The summer before I began my year of study at the Christian college, I spend most of the summer in Jamaica as part of a Canadian Army Cadet exchange program. A large group of us from all across Canada had been selected as a result of our performance on various tests and military activities. While it didn’t raise much money for college, it was a great way to spend the summer.
Most of the guys on the trip were looking forward to one thing–the cheap and easy to obtain alcohol. Jamaican rules on alcohol consumption were somewhat relaxed at that point and everyone on the exchange knew how cheap and easy it was to obtain. I didn’t drink alcohol so was more interested in the chance to see another culture, which made me a bit strange in the eyes of the other guys. However, it didn’t make me an outcaste since I didn’t bother spending any time telling them about the evils of alcohol.
We became friends and generally enjoyed being together but as is always the case, some of us were better friends that others. One member of the group, Ken, and I spent a lot of time together. He drank alcohol heavily and frequently–and it was clear that his alcohol use didn’t begin with the trip to Jamaica. Looking back now, I realize that he was a 17 year old alcoholic. I never did get all the details but learned enough to realize that the alcohol provided him with a way to deal with some pretty difficult life issues. We would talk and laugh and joke and he would carry on with life like all the rest of us–but then at least a couple of times a week, he would finish a pint of rum and space out for a while. He was never belligerent, never aggressive, never obnoxious–he would just space out and the next day, he would be fine.
So, I went from there to college, where the majority of the student body openly and clearly made it plain that alcohol was an evil, disgusting thing that destroyed people and those who used it in any way shape or form were on the way to hell. In the black and white thinking of many, alcohol and those who used it were one and the same–both alcohol and those who used it were to be avoided and condemned. There was no other way–to do anything but condemn and avoid opened the door to following them right straight to hell.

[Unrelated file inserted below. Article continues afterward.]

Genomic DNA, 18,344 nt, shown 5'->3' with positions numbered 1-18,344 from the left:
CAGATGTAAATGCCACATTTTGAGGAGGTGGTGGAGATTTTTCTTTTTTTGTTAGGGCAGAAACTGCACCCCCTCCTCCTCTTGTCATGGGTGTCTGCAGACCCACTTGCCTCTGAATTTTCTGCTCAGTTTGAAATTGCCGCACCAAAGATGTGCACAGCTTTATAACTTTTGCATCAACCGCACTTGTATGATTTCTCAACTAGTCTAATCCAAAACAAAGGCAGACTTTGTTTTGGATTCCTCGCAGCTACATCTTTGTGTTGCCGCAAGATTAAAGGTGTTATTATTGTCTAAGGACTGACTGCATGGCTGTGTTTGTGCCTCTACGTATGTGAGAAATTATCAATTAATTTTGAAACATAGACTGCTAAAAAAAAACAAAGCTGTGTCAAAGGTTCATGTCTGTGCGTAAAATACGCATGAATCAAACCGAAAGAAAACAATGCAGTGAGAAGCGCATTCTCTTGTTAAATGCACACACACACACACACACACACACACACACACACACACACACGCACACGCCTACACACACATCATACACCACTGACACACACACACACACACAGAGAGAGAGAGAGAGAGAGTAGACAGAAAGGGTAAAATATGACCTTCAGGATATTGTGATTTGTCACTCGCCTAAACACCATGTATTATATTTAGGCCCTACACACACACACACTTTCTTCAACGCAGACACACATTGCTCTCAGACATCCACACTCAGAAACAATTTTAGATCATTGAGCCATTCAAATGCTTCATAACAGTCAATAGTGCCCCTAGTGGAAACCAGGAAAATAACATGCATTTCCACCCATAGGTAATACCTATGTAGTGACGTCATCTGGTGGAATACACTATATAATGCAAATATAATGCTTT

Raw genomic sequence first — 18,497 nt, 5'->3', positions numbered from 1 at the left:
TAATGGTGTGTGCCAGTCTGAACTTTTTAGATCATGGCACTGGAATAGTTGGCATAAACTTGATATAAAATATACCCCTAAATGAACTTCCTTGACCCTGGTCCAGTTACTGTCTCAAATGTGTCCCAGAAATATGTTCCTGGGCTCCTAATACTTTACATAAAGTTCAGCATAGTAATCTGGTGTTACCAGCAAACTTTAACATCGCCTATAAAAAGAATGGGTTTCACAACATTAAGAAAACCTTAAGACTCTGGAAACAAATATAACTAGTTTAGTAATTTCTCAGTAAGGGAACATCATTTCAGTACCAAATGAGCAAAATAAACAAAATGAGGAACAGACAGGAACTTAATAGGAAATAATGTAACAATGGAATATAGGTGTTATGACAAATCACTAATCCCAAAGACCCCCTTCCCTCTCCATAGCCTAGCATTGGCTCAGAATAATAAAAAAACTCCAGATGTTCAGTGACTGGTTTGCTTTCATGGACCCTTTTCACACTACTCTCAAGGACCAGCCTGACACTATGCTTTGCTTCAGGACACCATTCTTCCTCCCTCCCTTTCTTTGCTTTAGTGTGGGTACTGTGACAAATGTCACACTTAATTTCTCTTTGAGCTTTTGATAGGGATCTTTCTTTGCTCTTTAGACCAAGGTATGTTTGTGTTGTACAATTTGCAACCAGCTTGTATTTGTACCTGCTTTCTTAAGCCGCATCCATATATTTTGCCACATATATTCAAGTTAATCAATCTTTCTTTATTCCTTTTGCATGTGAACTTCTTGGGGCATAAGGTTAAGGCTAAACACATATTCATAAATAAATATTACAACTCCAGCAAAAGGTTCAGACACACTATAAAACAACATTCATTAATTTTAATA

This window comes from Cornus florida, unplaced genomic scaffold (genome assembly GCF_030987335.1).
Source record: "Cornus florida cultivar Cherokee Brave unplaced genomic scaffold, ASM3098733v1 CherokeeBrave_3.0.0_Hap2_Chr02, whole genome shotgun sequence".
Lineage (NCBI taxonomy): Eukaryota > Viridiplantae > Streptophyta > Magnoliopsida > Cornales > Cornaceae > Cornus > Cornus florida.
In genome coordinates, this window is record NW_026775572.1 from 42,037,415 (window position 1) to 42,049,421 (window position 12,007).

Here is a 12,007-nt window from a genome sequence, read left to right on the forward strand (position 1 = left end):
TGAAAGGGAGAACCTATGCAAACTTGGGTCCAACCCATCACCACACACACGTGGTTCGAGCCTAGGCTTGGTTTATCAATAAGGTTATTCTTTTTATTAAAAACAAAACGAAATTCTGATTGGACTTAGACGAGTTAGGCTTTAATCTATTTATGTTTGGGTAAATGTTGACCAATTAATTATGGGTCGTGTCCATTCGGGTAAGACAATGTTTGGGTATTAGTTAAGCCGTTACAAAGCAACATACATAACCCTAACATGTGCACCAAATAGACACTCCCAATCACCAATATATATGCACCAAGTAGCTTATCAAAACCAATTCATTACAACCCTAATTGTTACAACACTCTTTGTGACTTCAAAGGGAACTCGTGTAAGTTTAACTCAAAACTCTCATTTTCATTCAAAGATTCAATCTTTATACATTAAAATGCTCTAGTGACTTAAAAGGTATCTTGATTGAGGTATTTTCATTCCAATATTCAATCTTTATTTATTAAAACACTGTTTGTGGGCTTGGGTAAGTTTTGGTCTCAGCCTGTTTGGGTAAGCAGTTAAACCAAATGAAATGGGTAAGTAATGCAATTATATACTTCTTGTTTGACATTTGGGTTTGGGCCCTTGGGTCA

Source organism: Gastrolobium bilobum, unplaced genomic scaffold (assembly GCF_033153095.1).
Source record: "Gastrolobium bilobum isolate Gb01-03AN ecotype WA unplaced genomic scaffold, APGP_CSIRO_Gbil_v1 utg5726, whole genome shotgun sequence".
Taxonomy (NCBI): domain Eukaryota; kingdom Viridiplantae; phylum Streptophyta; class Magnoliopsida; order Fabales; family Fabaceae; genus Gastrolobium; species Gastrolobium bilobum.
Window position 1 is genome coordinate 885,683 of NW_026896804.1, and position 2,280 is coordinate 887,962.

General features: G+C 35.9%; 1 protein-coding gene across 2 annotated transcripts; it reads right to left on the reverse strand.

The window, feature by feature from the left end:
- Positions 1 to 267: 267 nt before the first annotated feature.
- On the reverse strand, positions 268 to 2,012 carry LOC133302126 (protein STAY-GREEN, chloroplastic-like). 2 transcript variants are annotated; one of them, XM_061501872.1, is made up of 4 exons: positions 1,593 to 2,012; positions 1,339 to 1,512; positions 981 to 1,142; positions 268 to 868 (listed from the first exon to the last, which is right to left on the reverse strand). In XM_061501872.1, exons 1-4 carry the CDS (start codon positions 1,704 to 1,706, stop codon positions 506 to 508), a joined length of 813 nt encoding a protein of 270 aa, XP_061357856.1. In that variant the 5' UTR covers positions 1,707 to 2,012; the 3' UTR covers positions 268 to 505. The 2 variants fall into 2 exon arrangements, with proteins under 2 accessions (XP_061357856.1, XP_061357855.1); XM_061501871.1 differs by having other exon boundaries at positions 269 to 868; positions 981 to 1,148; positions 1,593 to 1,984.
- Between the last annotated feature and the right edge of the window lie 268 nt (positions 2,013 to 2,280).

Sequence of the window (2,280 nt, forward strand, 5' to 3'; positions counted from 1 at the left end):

I listened–most of it I had heard before. But as I listened, I thought of Ken. There was no question that he drank alcohol. There was no question that alcohol had a major hold on his life. But I simply couldn’t condemn Ken. It wasn’t just because I like him and we got along well together. It was because I saw beyond the alcohol to the real person, someone who had great potential that was being stifled not by his use of alcohol but by the factors in his life that drove him to the alcohol.
I began to realize that condemning alcohol wouldn’t help Ken. Condemning Ken wouldn’t help Ken. If all the alcohol in the world were removed, Ken would still have a major problem and would likely find something to help him avoid the problem. Alcohol was red herring in the Ken story–something flashy to catch our attention but which really wasn’t the real issue.
In short, my exposure to black and white thinking coupled with my experience with people like Ken was forcing me to look at the vast grey blur that is real life. Black and white solutions may exist in some times and places–but more often than not, life is seriously filled with grey situations and realities that aren’t dealt with by the simple application of a black and white formula.
Ken’s problem wasn’t really that he drank alcohol–his problem was the life situation that forced a 17 year old to become an alcoholic in order of cope. The grey reality was and is that in order to really help Ken, Ken would have to be the focus, not the alcohol. And as long as we focused on the alcohol, we couldn’t help Ken.
While it would sometimes be nice if life were as black and white as some believers want it to be, the truth is that life is grey and black and white answers can do more harm than good in the grey reality that we live in.
May the peace of God be with you.